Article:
Convention on the Future of Europe shaping the future of Europe and Estonia
At the 2000 summit in Nice, the EU’s leaders laid the groundwork for the expansion of Europe with many necessary institutional changes. It was clear to all member states that it would be difficult to achieve unanimity and because of that expansion would be more difficult.
The declaration of the summit in Laeken on December 15, 2001 contains a call to initiate the European Convention. Upon the agreement of EU member states, the convention will start discussing many larger-scale questions, such as simplifying EU treaties and adopting a European constitution, the appointment of a European Commission president, division of responsibility between the EU and member states. The participation of national legislatures in the decision-making process will ensure legitimacy and representation, which other structures cannot ensure. At the same time they are symbols of sovereignty for voters that would allow citizens to participate in political processes, including the forum. Here the role of national legislatures and especially the European affairs commission becomes of higher importance in informing the populace and developing debate.
There are 105 full members in the convention from 28 countries, 100 alternates and 12 observers. Former French president Valéry Giscard d’Estaing was elected president of the convention. Estonian parliament is represented by European Affairs Committee chairman Tunne Kelam and Riigikogu co-speaker Peeter Kreitzberg. Former Estonian president Lennart Meri was appointed government liaison. The first convention convened on February 28, 2002 in Brussels.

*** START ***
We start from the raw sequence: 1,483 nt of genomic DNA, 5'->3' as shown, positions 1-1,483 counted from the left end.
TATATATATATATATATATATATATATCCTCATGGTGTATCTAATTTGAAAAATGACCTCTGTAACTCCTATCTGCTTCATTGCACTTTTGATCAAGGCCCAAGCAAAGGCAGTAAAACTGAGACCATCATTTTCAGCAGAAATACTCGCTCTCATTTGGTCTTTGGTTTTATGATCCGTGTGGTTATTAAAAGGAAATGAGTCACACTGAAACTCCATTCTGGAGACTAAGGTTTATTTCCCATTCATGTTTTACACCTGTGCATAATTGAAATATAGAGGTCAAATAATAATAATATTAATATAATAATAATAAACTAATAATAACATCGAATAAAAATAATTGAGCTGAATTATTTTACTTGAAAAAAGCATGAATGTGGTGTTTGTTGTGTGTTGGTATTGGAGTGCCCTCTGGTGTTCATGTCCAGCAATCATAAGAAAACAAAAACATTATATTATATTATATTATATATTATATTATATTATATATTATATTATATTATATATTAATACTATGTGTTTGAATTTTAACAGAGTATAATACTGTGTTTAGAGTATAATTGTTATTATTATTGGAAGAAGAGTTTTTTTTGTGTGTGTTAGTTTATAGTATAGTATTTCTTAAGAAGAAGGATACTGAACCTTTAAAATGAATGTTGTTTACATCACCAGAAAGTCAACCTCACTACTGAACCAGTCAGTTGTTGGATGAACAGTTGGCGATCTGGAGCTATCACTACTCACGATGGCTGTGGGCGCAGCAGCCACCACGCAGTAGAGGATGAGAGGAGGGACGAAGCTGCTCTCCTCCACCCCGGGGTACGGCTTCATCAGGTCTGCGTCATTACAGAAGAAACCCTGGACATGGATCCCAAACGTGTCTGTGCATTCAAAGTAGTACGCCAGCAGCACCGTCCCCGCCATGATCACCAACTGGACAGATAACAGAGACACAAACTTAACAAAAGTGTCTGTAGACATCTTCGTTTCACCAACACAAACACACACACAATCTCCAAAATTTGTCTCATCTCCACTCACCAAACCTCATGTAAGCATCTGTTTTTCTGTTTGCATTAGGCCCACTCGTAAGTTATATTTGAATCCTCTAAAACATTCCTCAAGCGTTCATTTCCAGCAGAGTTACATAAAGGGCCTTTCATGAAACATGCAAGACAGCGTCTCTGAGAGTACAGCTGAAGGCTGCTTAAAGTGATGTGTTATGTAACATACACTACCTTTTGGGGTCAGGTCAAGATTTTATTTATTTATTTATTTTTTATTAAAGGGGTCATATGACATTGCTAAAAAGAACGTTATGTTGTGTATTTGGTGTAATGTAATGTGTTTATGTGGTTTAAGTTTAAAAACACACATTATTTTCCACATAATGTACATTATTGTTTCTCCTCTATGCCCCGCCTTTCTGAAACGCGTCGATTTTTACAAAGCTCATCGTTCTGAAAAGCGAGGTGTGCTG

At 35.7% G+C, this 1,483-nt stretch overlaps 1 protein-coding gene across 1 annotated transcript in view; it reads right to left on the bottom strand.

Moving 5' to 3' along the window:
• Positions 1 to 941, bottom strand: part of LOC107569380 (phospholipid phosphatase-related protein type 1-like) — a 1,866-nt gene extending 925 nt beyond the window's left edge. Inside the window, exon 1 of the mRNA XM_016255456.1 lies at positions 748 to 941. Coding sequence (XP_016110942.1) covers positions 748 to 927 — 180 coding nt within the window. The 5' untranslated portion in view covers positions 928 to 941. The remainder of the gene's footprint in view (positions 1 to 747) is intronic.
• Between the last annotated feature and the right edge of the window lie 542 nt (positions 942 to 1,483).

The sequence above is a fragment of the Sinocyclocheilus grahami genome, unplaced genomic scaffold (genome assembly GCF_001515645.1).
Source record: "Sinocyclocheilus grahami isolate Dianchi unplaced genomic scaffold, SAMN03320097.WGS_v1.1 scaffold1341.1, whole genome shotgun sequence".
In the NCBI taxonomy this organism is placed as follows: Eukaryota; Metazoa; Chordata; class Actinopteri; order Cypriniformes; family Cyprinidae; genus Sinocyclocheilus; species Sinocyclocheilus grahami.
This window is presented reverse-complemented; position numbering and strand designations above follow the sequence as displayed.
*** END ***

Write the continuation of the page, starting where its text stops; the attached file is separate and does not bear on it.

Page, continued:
The main goal of the convention’s work is to write a foundation treaty or convention that would define the EU’s ultimate direction, including the division of powers, instruments and principles of the charter of fundamental rights.
Estonia supports the desire to complement the provisions concerning national legislatures in EU treaties and to intensify information exchange and cooperation between national legislatures and EU institutions, especially the European Parliament. The convention’s work so far has shown that national legislators have reached consensus that elected national representatives must have a louder voice and greater decision-making power in convention discussions.
From Estonia’s perspective, it is important, in the context of the convention and the context of the EU, to achieve domestic positions and agreements in a timely fashion through an effective coordination system; also, to actively disseminate positions that have been reached in the convention as well as subsequently in the corresponding institutions of member states and on an international level.